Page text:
Can we be free and Christian at the same time?
Many who equate Christianity as only moralism say no. Christianity forces its laws upon you, and this legalism takes away your freedom.
However, the Bible teaches that only in Christ is a person free. Peter writes, “Live as free men, but do not use your freedom as a cover-up for evil; live as servants of God” (I Peter 2:16). Jesus said, “If you hold to my teachings you are truly my disciples. Then you will know the truth and the truth will set you free” (John 8:31). Paul writes, “For freedom, Christ has set you free” (Galatians 5:1).
Who is right Ð the Bible or those who say that Christianity robs you of the freedom you deserve? Can we be Christian and free at the same time?
Karl Barth, the well-known theologian of the last generation, said, “A Christian should read the newspaper in one hand and the Bible in the other.” His point was that God’s Word needs to be applied to what is happening around us. As I write this sermon, I sit with the Bible and the book, “Losing Our Virtues” before me. This book, written by David Wills, is presenting some thinking in our culture and what the Bible has to say about it. Dr. Wills is a professor of theology at the Gordon Cornwall Theological Seminary in Massachusetts. One question addressed in this book is, Who robs us of our freedom?
The political enemy is obviously a frightening enemy. The leaders of Communism and Nazism would have rejoiced to destroy democracy as we know it in the United States. From the days of the Revolutionary War with George Washington at Valley Forge to the present time with our pilots flying over Kosovo dropping their bombs for seventy-eight days, great sacrifices have been made so that people might be politically free.
Those of us who have lived through a good part of this twentieth century know well the price paid for the freedom we enjoy. I will never forget the last letter my childhood buddy, Christian, wrote to me only hours before he died in Italy during World War II. I will always remember Bob, the young man I had in my confirmation class, who was killed in Viet Nam. These are but two of the hundreds of thousands who have given their lives that we might live as free people. Americans are committed to defend this freedom, which we have enjoyed for more than two centuries.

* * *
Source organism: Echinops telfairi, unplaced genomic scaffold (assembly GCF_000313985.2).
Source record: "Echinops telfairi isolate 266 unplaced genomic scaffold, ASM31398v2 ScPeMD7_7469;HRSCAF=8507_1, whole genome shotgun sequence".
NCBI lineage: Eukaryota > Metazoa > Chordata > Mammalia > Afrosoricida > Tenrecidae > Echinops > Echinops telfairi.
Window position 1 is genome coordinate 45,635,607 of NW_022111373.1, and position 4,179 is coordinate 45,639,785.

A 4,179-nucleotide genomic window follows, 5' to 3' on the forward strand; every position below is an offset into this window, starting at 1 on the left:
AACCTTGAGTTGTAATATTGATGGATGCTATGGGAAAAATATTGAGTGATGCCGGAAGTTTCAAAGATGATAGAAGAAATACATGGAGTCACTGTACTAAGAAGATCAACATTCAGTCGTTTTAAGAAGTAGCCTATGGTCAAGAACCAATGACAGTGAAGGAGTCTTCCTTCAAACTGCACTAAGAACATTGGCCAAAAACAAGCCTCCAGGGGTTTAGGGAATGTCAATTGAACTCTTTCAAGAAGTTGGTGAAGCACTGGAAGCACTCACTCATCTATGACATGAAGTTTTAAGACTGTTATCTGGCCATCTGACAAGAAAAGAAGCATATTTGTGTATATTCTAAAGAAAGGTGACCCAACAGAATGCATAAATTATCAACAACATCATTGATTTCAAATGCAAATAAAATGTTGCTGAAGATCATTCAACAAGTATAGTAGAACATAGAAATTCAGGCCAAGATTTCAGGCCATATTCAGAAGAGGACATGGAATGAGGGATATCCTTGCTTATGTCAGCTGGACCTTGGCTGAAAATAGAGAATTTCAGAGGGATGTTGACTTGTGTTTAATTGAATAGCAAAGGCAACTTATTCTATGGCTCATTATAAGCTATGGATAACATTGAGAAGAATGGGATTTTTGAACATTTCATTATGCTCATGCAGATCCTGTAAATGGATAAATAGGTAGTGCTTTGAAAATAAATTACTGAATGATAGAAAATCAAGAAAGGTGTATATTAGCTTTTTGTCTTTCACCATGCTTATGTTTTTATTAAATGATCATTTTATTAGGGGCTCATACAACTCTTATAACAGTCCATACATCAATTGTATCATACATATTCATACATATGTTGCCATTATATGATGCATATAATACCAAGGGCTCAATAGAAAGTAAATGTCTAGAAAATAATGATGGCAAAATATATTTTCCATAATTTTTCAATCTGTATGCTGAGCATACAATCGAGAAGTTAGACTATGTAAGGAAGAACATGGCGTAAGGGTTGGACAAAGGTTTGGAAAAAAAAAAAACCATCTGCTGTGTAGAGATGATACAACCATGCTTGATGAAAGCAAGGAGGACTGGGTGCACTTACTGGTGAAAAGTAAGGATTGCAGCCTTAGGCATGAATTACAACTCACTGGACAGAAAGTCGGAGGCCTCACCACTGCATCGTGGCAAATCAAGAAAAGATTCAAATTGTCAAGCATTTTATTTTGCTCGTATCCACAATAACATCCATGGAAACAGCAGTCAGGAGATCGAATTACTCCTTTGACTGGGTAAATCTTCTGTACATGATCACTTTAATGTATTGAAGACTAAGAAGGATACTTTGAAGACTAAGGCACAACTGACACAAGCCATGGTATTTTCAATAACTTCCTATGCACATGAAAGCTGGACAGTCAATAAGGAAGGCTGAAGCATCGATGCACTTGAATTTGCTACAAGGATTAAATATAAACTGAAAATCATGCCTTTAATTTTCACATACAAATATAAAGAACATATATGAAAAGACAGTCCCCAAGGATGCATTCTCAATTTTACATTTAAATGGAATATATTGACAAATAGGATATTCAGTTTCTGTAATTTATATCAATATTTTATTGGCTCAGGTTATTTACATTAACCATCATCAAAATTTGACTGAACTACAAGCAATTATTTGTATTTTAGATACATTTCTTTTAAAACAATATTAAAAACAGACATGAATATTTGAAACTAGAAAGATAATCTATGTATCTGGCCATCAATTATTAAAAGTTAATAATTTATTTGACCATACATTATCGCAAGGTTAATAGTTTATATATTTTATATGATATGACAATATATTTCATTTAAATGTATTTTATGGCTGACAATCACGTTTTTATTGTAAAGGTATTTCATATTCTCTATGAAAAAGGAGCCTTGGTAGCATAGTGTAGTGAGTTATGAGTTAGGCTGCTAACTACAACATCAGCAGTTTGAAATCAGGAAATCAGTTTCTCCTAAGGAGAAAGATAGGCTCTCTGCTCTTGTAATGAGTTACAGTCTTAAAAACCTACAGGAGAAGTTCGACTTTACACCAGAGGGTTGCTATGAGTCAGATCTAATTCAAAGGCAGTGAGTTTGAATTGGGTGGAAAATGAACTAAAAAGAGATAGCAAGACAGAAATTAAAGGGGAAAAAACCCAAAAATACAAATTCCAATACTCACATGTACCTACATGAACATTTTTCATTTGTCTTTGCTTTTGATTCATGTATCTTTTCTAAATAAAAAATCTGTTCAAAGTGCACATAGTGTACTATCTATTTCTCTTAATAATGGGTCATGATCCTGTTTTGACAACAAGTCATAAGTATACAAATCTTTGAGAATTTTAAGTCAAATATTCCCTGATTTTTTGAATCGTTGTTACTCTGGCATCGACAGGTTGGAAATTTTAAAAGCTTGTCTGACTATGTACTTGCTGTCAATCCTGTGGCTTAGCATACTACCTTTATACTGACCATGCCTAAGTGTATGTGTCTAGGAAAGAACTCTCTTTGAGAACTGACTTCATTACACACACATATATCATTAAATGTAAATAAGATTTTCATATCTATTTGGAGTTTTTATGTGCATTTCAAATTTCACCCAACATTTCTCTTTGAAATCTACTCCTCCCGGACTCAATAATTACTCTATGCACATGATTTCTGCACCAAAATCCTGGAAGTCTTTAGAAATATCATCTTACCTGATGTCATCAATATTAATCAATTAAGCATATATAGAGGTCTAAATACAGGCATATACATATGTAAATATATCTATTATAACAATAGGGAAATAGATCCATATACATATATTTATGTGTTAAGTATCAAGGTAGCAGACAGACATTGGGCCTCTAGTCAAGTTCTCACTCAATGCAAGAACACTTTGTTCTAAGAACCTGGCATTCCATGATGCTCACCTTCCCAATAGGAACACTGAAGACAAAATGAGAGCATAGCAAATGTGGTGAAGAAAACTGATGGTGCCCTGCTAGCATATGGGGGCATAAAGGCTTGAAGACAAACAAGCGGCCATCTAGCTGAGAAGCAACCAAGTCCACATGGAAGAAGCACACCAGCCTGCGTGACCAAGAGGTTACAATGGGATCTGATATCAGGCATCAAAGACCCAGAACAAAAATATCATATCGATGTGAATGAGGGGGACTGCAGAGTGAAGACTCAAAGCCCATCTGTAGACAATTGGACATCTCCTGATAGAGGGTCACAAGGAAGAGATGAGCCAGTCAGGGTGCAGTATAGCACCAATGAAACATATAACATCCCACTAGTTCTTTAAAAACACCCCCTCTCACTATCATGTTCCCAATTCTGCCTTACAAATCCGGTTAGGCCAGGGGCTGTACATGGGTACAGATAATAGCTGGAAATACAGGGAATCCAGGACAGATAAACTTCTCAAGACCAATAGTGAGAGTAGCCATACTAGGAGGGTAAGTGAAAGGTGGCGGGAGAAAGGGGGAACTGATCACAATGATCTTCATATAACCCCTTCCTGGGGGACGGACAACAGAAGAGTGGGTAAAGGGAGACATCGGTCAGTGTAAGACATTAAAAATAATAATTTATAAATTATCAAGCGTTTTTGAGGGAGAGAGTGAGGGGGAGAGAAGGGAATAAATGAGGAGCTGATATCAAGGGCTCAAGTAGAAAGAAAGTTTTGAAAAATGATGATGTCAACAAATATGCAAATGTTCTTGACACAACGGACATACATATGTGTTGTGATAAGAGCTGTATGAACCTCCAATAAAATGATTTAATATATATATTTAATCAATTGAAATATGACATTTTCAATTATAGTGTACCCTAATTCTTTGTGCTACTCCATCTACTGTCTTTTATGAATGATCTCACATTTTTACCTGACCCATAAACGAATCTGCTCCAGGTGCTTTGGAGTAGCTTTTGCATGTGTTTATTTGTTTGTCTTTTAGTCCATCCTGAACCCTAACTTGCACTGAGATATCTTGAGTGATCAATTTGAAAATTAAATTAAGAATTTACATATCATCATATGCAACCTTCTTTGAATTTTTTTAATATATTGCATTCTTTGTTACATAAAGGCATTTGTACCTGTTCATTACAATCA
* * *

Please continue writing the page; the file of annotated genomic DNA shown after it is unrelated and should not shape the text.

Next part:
Government regulations and bureaucracy also threaten us as people of the free world. “Once I could run my business as I thought best. Now the government is telling me what I can do.” This is a common statement heard in the coffee shops and service clubs. A good friend, who is trying to be successful in the business community, says that regulations put on him by Washington are forcing him to lock the doors of his little factory and go fishing. Yet we see the need for some regulations to protect society.
Forty-three years ago our congregation built a home for the aged. It was truly a home. If a resident wanted a particular food, she would ask the cook for it to be served. The cook promised to oblige if the woman wanting this food would help her in preparing it. What fun they had! How the residents enjoyed those efforts to make life as close as possible to the way it was at home. Then one government regulation after another was added and soon the home was an institution. I complained about these interferences until my daughter reminded me that, while we wanted to serve people to the best of our ability, many in the business were primarily concerned about the profit of caring for the elderly. Then came her punch line, “Remember that nursing home that had such a strong odor of urine we could hardly visit our neighbor who moved there? Those were days when there were no regulations.”